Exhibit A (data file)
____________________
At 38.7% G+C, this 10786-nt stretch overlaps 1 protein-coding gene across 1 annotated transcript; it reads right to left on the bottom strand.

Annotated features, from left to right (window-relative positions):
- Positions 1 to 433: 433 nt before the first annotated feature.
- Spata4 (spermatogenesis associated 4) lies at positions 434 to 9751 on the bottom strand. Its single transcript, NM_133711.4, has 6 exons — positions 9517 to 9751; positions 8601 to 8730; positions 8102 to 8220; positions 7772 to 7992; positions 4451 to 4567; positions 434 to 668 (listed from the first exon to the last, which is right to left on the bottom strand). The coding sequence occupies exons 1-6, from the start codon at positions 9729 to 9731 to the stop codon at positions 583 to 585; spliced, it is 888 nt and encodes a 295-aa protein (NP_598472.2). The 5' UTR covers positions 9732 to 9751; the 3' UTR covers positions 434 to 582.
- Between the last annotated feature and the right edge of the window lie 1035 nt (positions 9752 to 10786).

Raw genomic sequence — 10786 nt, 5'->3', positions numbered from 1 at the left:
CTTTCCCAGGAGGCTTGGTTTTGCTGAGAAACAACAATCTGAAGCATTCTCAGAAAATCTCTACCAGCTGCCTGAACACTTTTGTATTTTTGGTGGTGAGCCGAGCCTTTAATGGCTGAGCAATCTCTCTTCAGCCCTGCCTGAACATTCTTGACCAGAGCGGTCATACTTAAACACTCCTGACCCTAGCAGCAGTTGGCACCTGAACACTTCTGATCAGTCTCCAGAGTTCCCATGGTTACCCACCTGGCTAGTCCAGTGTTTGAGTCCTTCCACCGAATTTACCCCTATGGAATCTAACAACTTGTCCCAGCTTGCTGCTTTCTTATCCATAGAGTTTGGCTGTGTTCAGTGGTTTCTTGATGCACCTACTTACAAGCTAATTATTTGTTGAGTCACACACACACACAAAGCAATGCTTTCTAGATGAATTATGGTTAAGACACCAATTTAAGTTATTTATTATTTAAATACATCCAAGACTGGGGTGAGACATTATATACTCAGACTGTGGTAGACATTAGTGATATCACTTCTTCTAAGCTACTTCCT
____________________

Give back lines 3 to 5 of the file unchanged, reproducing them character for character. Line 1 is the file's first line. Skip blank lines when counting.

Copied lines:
- Positions 1 to 433: 433 nt before the first annotated feature.
- Spata4 (spermatogenesis associated 4) lies at positions 434 to 9751 on the bottom strand. Its single transcript, NM_133711.4, has 6 exons — positions 9517 to 9751; positions 8601 to 8730; positions 8102 to 8220; positions 7772 to 7992; positions 4451 to 4567; positions 434 to 668 (listed from the first exon to the last, which is right to left on the bottom strand). The coding sequence occupies exons 1-6, from the start codon at positions 9729 to 9731 to the stop codon at positions 583 to 585; spliced, it is 888 nt and encodes a 295-aa protein (NP_598472.2). The 5' UTR covers positions 9732 to 9751; the 3' UTR covers positions 434 to 582.
- Between the last annotated feature and the right edge of the window lie 1035 nt (positions 9752 to 10786).